Freudian Dream Sequence: Which Mad Men woman could kill a vampire?

While keeping a tight lip on all things Mad Men Season Four-related when talking to Diane Sawyer via Skype, Matthew Weiner let a bomb slip: given the choice between demure blonde Betty and redhead bombshell Joan, he opted for ...Trudy.

Trudy, as in Mrs. Pete Campbell, as in actress Alison Brie (who also doubles as Annie Edison on another TV triumph, Community). Who's lovely, really (have a looksee). But in the scheme of things -- "things" meaning cut-out perfections of womanly glory a la Esquire's 2010 "Sexiest Woman Alive" Christina Hendricks and cover-girl-of -every-other-magazine-this-past-year January Jones -- she's almost mousy.

Weiner's confounding selection got us stroking our chins on our fainting couch and boy, do those things put you right to bed! In other words, it's time to dream.

With Trudy on our minds (thanks to Weiner) and Betty and Joan already there (thanks to an abundance of posters, reviews, reminders, and interviews), we began to consider how the three would go head-to-head in a series of totally plausible scenarios, basing our predictions on past actions and underlying motivations. Yep, we're getting all Freudian on this mess. 

Now you may be thinking, "Where's Peggy?" Well, even the deepest corners of our subconscious couldn't tap into the psyche of the female Don Draper. And besides, a four-way is just messy.

Stealing candy from a baby

Joan: Back in the first season, vicious Joan left no piece of green carpet unturned when marking her territory in perfumed piss all over Sterling Cooper. Begrudgingly, she couldn't get Don. But she got her hands on pretty much everybody else and made sure to inspire fear into her secretarial underlings. She was far from a sympathetic character in those early '60s days, and she'd seem just the type to sic her talons on a toddler slobbering on a Jolly Rancher, but we know Joan better now. She's the kind of gal that can salvage a severed foot (or at least attempt to), put the office together for an impromptu visit from the big wigs, and offer good advice (not just the "sleep around, do what you must" kind of rhetoric). No, the most this redhead would do when confronted with a toddler and a hard candy is criticize: watermelon or not, that's a choking hazard.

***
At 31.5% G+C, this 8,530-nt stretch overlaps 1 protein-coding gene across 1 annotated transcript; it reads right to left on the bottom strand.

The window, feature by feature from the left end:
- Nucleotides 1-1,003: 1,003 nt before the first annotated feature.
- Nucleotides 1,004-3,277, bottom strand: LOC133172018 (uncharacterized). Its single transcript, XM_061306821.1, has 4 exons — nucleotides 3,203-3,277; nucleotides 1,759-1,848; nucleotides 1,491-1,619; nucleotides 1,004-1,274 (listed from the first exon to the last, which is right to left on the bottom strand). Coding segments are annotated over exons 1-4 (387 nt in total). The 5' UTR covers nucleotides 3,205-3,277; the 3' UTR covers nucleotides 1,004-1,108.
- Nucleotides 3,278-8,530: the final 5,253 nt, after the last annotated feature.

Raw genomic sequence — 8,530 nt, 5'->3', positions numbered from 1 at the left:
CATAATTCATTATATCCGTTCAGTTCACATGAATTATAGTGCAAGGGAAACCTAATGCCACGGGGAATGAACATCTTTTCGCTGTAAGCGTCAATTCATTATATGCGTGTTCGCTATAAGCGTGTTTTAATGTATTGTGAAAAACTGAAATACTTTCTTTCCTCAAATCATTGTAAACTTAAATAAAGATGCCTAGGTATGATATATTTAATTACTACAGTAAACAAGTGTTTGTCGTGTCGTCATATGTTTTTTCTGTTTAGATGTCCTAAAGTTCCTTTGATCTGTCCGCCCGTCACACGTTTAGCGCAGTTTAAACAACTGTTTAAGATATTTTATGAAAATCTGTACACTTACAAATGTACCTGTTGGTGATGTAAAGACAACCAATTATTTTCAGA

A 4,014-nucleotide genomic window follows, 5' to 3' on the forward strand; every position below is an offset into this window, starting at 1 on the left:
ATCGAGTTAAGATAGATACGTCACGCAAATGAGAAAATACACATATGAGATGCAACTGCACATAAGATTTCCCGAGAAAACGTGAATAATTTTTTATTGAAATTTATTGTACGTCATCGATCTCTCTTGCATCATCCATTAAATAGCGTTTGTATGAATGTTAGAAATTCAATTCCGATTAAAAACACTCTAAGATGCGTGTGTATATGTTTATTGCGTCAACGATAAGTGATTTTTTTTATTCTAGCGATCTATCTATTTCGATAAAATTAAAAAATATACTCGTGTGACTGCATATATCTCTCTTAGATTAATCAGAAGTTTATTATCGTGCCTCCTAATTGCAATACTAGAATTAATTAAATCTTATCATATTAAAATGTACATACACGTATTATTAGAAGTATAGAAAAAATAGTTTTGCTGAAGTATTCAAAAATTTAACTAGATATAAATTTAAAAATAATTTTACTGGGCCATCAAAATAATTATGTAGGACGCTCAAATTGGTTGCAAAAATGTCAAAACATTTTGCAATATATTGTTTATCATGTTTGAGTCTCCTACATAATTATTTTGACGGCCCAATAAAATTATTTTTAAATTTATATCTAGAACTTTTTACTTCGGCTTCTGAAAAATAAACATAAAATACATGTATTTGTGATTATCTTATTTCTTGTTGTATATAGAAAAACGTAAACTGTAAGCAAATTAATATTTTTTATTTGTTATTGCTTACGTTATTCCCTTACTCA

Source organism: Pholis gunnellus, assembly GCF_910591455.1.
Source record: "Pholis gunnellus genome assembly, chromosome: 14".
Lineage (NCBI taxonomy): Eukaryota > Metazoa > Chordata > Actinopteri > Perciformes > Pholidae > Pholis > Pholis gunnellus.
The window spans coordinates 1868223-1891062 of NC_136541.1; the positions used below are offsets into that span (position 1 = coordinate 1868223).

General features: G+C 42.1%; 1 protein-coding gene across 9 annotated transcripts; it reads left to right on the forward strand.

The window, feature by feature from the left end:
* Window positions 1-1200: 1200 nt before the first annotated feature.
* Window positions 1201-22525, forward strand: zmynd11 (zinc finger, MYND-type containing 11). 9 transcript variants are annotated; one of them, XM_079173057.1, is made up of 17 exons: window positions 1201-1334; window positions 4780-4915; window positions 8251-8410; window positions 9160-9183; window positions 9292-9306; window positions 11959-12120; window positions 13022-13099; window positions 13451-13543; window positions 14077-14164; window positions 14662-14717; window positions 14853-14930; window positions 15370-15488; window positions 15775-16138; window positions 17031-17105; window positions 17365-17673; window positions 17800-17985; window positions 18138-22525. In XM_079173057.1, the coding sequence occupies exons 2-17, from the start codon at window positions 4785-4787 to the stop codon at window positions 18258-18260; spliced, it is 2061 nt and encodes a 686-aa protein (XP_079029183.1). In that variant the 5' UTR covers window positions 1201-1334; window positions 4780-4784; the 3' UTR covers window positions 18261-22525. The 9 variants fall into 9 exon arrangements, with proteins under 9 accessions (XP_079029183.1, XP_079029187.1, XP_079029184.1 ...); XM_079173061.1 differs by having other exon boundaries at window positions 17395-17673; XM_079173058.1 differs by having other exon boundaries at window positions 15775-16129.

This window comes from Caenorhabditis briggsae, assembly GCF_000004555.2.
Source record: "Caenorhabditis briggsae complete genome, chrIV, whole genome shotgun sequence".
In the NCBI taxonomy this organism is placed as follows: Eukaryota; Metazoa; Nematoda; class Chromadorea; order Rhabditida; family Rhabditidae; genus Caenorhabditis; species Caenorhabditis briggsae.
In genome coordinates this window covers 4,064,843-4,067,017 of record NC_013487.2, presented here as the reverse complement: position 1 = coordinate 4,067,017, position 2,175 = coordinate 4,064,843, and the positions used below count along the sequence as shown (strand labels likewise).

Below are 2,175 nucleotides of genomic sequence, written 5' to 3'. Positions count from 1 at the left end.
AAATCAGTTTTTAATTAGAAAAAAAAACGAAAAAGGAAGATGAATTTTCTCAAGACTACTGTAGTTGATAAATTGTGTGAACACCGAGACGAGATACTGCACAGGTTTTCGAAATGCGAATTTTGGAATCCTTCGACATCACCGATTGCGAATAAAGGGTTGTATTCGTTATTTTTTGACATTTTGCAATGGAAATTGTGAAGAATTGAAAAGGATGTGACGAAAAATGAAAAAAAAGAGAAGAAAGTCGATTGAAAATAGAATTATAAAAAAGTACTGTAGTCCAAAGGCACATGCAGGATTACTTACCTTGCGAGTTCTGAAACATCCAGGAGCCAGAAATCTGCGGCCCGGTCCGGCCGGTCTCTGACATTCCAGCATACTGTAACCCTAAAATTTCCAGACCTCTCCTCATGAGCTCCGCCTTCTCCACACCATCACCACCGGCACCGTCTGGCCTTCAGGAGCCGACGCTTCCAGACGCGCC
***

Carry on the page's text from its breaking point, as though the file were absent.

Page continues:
Trudy: Doe-eyed Trudy is a needy only child who dotes on her cheating, needy husband, and if stealing a candy from a baby would insure security for her little Petey, maybe she would do it. But then again, she wants kids too badly (even considering adoption -- in the '60s!) to consider making one cry.

Betty: So then there's Betty. An actual mother, most wouldn't think she would have the heart to snatch joy from a child. Wrong. Woman is a child, and if she sees something red and shiny, you better believe game is on.


Robbing a bank

Betty: When Betty and Don took a trip to Italy, we realized just how much we underestimated the docile homemaker. Even years after college, she was still fluent in Italian and role-played so effectively while Don sat away just far enough to downplay their spousal ties, that it seemed plausible that Betty was pulling a Don Draper of her own. But ultimately, she's the kind of woman who needs a man and while that kind of thinking could lead to some sticky situations, chances are those the infidelity-kind, not larceny.

Trudy: Trudy is the stick-by-your-man type, so for her husband, she might consider bank robbery. But so far she's stuck to her values (or it seems, you never know what season four may bring!) so she's probably not morally bankrupt enough to bankrupt others (although she would soooo be the Ruth Madoff type, right??).

Joan: Joan is the most cunning of the three and a place as testosterone-less as prison would probably make her think twice about commiting a serious crime, but she'd probably come up with the best conceived robbery plot and avoid jail time too.


Killing a vampire

Joan: Joan is not afraid of blood, and she's probably capable of murder (remember when she whacked her rapist husband into unconsciousness with a vase?), but she would sooner bed a vampire than kill one.

Betty: All that psychological trauma Betty got as a kid left her hands immobile for a season, so it's doubtful she'd be able to lift a stake long enough to pierce a heart. Also, have you seen those manicured fingers? Those hands are the fanning one-self, smoking-a-cigarette kind. No thanks, manual labor.

Trudy: Trudy may seem like the odd choice, but her loyalty would make Joan's approach to vampire relations repugnant in her eyes, and have you seen the meals she whips out for two? I mean, a whole chicken for one married couple? That kind of work has left the little lady surging with some super housewife strength (and probably a desensitization to gore).

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